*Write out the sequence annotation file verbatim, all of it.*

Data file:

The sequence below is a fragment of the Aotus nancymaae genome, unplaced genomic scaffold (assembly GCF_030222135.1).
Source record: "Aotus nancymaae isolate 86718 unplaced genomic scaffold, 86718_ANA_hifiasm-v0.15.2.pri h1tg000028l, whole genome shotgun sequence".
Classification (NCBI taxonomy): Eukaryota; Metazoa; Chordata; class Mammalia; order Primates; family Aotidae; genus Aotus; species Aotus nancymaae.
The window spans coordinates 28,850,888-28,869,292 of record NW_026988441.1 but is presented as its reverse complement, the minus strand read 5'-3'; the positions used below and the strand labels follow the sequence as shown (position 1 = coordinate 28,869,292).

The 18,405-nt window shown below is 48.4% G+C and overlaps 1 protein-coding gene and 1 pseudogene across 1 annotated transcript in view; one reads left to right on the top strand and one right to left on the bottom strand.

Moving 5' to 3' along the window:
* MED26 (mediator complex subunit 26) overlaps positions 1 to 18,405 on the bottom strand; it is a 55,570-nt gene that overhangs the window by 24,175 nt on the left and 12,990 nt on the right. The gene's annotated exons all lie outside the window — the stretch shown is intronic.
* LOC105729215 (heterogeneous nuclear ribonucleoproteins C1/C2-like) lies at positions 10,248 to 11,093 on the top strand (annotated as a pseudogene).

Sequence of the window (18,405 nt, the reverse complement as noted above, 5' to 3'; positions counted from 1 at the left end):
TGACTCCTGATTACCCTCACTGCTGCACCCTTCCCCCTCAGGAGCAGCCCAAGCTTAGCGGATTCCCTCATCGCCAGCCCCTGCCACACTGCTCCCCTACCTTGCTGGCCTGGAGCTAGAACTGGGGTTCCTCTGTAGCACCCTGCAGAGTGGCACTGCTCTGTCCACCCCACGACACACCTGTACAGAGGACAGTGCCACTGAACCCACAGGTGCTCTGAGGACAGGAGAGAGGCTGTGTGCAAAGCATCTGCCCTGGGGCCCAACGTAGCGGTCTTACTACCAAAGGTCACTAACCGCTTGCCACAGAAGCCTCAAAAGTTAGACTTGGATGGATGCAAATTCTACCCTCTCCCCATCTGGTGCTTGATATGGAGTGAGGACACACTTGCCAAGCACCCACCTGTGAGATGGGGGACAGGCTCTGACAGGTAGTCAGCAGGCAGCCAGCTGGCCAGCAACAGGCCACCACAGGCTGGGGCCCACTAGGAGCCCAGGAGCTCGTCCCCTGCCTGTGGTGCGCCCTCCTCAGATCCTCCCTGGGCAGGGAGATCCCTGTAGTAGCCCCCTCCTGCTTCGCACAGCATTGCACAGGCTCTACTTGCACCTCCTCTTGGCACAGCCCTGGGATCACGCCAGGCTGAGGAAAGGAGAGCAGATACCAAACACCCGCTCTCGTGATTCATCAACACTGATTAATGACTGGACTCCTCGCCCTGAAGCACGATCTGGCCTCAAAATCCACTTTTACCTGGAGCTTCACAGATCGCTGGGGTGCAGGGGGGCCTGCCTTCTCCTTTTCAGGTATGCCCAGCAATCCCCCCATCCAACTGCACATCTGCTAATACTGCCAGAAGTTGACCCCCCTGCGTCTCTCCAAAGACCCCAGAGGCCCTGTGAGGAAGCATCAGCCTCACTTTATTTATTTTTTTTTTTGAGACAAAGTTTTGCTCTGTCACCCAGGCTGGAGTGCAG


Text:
The sequence below is a fragment of the Aotus nancymaae genome, unplaced genomic scaffold (assembly GCF_030222135.1).
Source record: "Aotus nancymaae isolate 86718 unplaced genomic scaffold, 86718_ANA_hifiasm-v0.15.2.pri h1tg000028l, whole genome shotgun sequence".
Classification (NCBI taxonomy): Eukaryota; Metazoa; Chordata; class Mammalia; order Primates; family Aotidae; genus Aotus; species Aotus nancymaae.
The window spans coordinates 28,850,888-28,869,292 of record NW_026988441.1 but is presented as its reverse complement, the minus strand read 5'-3'; the positions used below and the strand labels follow the sequence as shown (position 1 = coordinate 28,869,292).

The 18,405-nt window shown below is 48.4% G+C and overlaps 1 protein-coding gene and 1 pseudogene across 1 annotated transcript in view; one reads left to right on the top strand and one right to left on the bottom strand.

Moving 5' to 3' along the window:
* MED26 (mediator complex subunit 26) overlaps positions 1 to 18,405 on the bottom strand; it is a 55,570-nt gene that overhangs the window by 24,175 nt on the left and 12,990 nt on the right. The gene's annotated exons all lie outside the window — the stretch shown is intronic.
* LOC105729215 (heterogeneous nuclear ribonucleoproteins C1/C2-like) lies at positions 10,248 to 11,093 on the top strand (annotated as a pseudogene).

Sequence of the window (18,405 nt, the reverse complement as noted above, 5' to 3'; positions counted from 1 at the left end):
TGACTCCTGATTACCCTCACTGCTGCACCCTTCCCCCTCAGGAGCAGCCCAAGCTTAGCGGATTCCCTCATCGCCAGCCCCTGCCACACTGCTCCCCTACCTTGCTGGCCTGGAGCTAGAACTGGGGTTCCTCTGTAGCACCCTGCAGAGTGGCACTGCTCTGTCCACCCCACGACACACCTGTACAGAGGACAGTGCCACTGAACCCACAGGTGCTCTGAGGACAGGAGAGAGGCTGTGTGCAAAGCATCTGCCCTGGGGCCCAACGTAGCGGTCTTACTACCAAAGGTCACTAACCGCTTGCCACAGAAGCCTCAAAAGTTAGACTTGGATGGATGCAAATTCTACCCTCTCCCCATCTGGTGCTTGATATGGAGTGAGGACACACTTGCCAAGCACCCACCTGTGAGATGGGGGACAGGCTCTGACAGGTAGTCAGCAGGCAGCCAGCTGGCCAGCAACAGGCCACCACAGGCTGGGGCCCACTAGGAGCCCAGGAGCTCGTCCCCTGCCTGTGGTGCGCCCTCCTCAGATCCTCCCTGGGCAGGGAGATCCCTGTAGTAGCCCCCTCCTGCTTCGCACAGCATTGCACAGGCTCTACTTGCACCTCCTCTTGGCACAGCCCTGGGATCACGCCAGGCTGAGGAAAGGAGAGCAGATACCAAACACCCGCTCTCGTGATTCATCAACACTGATTAATGACTGGACTCCTCGCCCTGAAGCACGATCTGGCCTCAAAATCCACTTTTACCTGGAGCTTCACAGATCGCTGGGGTGCAGGGGGGCCTGCCTTCTCCTTTTCAGGTATGCCCAGCAATCCCCCCATCCAACTGCACATCTGCTAATACTGCCAGAAGTTGACCCCCCTGCGTCTCTCCAAAGACCCCAGAGGCCCTGTGAGGAAGCATCAGCCTCACTTTATTTATTTTTTTTTTTGAGACAAAGTTTTGCTCTGTCACCCAGGCTGGAGTGCAG